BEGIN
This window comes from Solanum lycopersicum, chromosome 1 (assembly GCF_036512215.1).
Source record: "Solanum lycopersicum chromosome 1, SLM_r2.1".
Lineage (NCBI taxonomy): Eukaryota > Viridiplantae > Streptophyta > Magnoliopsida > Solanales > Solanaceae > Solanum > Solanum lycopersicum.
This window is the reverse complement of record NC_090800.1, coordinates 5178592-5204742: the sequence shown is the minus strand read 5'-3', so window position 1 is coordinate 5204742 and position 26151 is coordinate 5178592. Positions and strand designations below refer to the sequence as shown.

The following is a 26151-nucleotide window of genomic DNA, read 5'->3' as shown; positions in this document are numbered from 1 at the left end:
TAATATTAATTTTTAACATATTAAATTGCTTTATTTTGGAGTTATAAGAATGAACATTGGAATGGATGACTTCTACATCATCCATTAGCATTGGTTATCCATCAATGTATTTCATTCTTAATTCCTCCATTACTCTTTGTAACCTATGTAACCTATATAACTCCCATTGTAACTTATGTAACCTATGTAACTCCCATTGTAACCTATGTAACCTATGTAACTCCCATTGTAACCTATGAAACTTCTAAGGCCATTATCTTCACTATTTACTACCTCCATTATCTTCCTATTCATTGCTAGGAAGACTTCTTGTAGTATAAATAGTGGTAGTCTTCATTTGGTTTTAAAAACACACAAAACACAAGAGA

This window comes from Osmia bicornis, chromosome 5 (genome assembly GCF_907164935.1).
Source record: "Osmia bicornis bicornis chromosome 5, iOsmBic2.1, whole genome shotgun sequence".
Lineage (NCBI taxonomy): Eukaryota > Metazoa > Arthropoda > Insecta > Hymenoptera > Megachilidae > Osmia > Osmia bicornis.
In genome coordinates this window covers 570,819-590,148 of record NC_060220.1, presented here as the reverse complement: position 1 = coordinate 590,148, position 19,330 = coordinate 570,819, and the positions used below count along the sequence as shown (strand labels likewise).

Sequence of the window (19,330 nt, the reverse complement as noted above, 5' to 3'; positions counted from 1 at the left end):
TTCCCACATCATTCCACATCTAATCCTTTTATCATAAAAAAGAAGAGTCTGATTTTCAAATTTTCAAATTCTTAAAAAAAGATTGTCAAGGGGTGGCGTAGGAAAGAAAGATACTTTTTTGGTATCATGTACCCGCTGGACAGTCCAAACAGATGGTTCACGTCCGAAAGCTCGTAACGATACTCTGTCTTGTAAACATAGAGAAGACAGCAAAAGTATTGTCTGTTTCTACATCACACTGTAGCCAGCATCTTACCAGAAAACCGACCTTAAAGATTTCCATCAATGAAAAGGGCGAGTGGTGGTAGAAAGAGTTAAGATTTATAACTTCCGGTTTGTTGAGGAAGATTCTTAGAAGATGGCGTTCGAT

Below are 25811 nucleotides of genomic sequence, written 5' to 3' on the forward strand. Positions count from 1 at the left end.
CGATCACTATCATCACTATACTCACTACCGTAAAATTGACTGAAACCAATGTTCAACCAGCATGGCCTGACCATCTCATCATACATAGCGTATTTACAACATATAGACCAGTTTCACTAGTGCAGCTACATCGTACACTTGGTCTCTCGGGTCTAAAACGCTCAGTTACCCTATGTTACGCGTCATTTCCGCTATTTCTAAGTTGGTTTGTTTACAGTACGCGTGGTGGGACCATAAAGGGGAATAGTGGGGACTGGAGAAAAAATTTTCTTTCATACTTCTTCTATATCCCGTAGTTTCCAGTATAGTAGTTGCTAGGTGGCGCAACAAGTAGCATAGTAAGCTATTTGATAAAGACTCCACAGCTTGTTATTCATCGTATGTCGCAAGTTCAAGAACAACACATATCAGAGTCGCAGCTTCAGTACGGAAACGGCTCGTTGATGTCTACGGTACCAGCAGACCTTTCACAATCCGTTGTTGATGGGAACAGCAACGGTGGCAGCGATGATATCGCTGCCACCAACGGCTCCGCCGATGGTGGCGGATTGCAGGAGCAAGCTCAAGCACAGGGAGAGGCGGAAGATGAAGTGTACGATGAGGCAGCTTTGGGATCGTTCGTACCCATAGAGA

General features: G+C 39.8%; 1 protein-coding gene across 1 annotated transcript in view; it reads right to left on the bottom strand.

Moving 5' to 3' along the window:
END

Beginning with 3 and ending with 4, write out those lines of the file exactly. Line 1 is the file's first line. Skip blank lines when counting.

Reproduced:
Lineage (NCBI taxonomy): Eukaryota > Viridiplantae > Streptophyta > Magnoliopsida > Solanales > Solanaceae > Solanum > Solanum lycopersicum.
This window is the reverse complement of record NC_090800.1, coordinates 5178592-5204742: the sequence shown is the minus strand read 5'-3', so window position 1 is coordinate 5204742 and position 26151 is coordinate 5178592. Positions and strand designations below refer to the sequence as shown.